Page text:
If you’re looking for 300 pages of gooey prose about two Mormons falling in love, then Mountains Between Us is not for you. This novel by LDS writer Jenny Proctor focuses on more than romance and growing testimonies.
English teacher Henry is a (bitterly) divorced father of a seven-year-old boy trying to stay involved with his son and escape his pain. He’s also dealing with complicated feelings about his birth father, a criminal who’d given Henry up to be adopted by Henry’s stepfather decades before. Eliza is a Masters degree-holding counselor. She has a newly-rebuilt relationship with her mother and spends much of the novel worrying about her alcoholic older sister. Henry and Eliza end up working at the same boarding school (for troubled teenagers) and are drawn to each other almost immediately. Mountains Between Us documents their professional, personal, and relationship challenges.
One reason this book caught my interest was because of how well I could relate to the setting. Before my mission, I spent about six months working at a behavioral health center with kids from the ages of five to fifteen. We even took most of the kids on a campout at the end of the summer. So, even though I wasn’t an English teacher or therapist, I felt I had a lot in common with Henry and Eliza because of their employment at Rockbridge Academy. I thought Proctor did a great job depicting two kids—one of Henry’s students and one of Eliza’s—and their issues in some depth. However, I’d expected and hoped to hear more details about Henry’s and Eliza’s daily work and some of the other kids. I realize that Proctor was worried about keeping her word count down and that the kids weren’t meant to be the primary focus of the book. But I think she could’ve put a unique spin on the classic LDS romance by spending more time and words on Rockbridge Academy.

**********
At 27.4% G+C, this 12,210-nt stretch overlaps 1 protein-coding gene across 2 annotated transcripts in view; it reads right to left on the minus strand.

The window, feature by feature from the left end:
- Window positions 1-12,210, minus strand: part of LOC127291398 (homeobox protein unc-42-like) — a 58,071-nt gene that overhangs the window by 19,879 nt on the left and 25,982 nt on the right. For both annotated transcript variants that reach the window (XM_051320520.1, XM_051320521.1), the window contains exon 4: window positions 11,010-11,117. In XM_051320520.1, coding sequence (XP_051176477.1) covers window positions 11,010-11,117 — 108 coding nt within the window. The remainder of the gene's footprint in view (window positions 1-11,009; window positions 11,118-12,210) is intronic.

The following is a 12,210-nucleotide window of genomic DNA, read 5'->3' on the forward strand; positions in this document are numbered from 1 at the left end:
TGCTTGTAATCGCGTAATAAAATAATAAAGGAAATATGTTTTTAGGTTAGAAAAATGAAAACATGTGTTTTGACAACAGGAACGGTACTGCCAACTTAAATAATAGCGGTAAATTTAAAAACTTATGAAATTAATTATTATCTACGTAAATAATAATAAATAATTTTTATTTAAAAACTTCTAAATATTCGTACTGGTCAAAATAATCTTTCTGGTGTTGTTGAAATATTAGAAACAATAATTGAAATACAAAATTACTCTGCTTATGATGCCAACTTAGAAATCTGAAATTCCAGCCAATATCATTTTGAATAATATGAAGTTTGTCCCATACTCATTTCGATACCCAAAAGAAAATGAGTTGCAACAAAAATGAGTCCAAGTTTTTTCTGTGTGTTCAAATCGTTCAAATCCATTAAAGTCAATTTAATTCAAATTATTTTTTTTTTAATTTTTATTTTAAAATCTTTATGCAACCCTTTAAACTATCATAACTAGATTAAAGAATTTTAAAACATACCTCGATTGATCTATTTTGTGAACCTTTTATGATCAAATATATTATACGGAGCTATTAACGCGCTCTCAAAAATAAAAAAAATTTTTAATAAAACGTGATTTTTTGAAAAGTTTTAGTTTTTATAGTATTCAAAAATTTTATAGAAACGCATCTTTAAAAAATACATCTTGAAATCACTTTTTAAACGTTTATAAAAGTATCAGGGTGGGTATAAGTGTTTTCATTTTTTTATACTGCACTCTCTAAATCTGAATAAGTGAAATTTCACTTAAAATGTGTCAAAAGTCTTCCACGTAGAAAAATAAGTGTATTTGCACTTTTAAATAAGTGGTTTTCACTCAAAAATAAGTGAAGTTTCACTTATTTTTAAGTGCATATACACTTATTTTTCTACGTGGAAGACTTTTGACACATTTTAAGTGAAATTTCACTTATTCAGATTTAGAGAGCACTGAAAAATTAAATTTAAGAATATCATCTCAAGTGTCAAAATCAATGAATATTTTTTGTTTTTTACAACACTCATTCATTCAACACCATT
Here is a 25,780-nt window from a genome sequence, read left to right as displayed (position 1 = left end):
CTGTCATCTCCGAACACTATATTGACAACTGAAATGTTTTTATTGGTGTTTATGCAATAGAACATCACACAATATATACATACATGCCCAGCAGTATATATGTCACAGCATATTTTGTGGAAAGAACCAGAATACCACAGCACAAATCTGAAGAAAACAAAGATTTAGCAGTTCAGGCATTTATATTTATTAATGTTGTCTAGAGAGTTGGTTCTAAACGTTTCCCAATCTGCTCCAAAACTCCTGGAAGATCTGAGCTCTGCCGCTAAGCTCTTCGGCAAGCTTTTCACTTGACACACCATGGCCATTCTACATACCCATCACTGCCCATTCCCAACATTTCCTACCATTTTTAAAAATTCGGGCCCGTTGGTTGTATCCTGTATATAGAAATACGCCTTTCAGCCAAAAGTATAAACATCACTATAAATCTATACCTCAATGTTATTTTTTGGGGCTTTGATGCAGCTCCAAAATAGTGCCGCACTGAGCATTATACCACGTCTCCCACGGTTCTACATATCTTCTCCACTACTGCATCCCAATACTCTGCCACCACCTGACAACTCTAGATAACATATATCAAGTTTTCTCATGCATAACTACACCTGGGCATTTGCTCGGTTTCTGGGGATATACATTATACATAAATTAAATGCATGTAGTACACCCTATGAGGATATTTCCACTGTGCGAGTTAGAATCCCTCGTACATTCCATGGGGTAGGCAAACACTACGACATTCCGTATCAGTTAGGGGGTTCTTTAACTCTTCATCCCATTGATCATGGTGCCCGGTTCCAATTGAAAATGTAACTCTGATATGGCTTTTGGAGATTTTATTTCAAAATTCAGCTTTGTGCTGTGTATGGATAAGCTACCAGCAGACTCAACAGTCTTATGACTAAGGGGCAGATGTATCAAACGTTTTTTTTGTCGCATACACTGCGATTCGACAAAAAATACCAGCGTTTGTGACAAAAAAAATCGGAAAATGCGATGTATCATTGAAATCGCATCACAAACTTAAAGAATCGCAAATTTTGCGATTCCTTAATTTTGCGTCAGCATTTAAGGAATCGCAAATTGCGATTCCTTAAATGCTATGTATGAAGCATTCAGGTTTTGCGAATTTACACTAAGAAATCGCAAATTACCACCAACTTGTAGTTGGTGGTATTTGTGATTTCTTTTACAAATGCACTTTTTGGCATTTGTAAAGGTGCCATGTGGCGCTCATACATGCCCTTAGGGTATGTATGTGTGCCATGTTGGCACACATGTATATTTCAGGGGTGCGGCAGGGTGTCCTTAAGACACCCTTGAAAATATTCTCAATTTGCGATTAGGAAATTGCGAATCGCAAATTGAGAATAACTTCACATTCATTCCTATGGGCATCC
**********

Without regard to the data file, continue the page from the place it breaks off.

That being said, I was grateful that this book deviated from the classic LDS romance in that it focused less on the love interest than most. Proctor took the time to explore Henry’s and Eliza’s respective family relations, inner conflicts, and professional lives, creating a greater sense of balance than I’d experienced in many other LDS romances.
Overall, I found Mountains Between Us to be well-written, decently unconventional, and realistic. I don’t know that I’d go out of my way to recommend it to LDS readers, but I did enjoy it.
And it gets bonus points for mentioning The Book Thief and Peace Like a River.